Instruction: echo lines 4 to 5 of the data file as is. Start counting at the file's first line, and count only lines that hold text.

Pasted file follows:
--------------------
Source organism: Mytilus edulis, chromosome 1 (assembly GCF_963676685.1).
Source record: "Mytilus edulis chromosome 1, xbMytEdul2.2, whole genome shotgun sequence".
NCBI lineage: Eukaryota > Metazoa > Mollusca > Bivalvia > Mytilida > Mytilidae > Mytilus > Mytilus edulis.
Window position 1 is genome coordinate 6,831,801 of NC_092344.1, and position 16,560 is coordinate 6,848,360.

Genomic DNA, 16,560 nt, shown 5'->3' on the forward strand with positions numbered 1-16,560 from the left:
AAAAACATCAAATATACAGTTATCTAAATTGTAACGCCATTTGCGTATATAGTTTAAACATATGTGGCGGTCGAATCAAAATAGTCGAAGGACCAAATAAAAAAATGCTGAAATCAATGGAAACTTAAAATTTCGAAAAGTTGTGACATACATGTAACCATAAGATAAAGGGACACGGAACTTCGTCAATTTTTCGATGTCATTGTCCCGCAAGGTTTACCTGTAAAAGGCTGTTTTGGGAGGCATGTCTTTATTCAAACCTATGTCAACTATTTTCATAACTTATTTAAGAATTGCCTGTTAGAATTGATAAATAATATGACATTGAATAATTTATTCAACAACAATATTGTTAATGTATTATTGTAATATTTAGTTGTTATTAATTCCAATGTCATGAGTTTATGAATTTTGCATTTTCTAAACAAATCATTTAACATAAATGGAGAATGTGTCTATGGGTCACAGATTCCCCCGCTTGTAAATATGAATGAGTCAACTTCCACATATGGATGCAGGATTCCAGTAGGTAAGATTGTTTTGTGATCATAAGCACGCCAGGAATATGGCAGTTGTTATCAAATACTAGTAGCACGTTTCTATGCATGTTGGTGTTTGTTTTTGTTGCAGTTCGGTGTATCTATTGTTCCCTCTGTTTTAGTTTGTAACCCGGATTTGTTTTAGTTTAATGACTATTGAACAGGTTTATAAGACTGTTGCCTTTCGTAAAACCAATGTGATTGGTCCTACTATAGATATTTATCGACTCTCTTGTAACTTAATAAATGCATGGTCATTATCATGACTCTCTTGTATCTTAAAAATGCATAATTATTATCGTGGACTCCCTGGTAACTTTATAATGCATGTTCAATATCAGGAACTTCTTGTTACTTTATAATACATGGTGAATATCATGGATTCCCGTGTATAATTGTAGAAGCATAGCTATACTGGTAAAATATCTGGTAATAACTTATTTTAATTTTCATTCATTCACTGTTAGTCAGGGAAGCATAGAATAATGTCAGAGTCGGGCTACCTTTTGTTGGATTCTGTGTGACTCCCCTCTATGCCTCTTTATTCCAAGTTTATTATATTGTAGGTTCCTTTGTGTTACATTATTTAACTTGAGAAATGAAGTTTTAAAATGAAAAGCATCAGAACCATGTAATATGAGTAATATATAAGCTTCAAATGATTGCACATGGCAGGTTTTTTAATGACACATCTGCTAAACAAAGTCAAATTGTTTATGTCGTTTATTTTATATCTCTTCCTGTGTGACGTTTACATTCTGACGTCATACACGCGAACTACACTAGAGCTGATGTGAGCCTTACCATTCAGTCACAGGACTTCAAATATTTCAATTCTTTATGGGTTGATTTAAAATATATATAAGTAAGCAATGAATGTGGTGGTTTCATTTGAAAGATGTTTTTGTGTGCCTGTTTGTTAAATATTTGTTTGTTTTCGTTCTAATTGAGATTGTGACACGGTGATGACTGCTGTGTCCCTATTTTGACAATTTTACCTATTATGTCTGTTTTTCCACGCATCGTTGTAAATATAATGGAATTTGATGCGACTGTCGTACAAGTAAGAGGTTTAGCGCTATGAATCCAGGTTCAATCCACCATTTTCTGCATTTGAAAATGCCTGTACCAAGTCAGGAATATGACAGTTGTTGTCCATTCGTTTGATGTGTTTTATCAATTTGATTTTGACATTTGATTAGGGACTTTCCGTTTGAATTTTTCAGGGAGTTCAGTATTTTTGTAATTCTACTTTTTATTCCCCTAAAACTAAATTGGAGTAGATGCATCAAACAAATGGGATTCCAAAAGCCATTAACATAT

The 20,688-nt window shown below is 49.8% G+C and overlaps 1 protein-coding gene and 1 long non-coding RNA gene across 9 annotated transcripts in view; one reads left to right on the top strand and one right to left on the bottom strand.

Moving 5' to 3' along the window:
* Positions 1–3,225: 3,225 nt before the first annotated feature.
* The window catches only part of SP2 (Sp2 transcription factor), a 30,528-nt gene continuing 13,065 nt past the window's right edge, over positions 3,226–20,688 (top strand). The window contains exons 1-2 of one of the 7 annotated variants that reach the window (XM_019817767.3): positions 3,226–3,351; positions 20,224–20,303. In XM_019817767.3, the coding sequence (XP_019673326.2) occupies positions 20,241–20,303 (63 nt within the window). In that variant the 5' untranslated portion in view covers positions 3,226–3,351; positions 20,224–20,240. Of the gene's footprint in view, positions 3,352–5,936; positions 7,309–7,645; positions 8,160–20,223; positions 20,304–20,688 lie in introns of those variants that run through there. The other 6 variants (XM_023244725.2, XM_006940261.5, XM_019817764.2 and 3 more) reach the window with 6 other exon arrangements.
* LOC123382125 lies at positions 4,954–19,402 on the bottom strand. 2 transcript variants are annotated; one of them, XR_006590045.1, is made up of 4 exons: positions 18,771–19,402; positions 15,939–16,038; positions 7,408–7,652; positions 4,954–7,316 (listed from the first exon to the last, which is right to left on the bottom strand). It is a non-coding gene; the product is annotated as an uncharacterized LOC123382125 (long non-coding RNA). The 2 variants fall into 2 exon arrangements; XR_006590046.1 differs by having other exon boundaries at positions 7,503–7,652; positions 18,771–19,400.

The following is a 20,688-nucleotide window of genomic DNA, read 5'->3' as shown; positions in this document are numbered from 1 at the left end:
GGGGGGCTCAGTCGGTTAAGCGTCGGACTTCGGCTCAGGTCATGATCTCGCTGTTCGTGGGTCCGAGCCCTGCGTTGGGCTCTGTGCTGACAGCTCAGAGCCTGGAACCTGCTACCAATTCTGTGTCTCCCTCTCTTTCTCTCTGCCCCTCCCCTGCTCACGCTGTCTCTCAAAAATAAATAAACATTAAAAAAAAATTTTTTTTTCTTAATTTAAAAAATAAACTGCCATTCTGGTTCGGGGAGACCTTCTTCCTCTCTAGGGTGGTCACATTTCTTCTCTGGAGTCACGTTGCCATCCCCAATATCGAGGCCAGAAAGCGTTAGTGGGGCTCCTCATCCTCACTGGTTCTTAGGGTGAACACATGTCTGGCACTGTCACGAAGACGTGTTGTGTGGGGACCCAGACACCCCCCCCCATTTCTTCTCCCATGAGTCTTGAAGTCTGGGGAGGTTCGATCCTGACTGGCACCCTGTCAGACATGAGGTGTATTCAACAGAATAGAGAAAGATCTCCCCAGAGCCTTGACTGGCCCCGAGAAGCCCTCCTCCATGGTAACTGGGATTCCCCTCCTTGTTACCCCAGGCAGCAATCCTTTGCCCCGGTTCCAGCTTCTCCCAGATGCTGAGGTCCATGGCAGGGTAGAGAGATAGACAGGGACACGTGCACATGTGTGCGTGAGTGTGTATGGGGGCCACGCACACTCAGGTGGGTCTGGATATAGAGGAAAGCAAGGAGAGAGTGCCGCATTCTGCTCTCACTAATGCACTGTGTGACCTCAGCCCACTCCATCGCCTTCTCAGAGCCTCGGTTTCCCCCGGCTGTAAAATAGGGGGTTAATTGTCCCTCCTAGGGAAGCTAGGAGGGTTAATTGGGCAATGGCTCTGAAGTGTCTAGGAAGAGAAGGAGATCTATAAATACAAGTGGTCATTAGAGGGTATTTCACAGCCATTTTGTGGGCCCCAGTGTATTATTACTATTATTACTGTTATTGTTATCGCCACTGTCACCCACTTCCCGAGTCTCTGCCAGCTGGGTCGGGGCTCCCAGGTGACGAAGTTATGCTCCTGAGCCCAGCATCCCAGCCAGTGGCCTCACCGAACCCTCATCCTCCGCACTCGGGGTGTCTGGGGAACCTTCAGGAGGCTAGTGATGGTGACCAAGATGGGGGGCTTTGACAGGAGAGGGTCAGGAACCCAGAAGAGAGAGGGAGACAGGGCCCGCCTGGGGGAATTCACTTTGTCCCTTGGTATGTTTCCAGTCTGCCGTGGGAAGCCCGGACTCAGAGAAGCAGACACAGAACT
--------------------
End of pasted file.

Window position 1 is genome coordinate 6,831,801 of NC_092344.1, and position 16,560 is coordinate 6,848,360.

Genomic DNA, 16,560 nt, shown 5'->3' on the forward strand with positions numbered 1-16,560 from the left: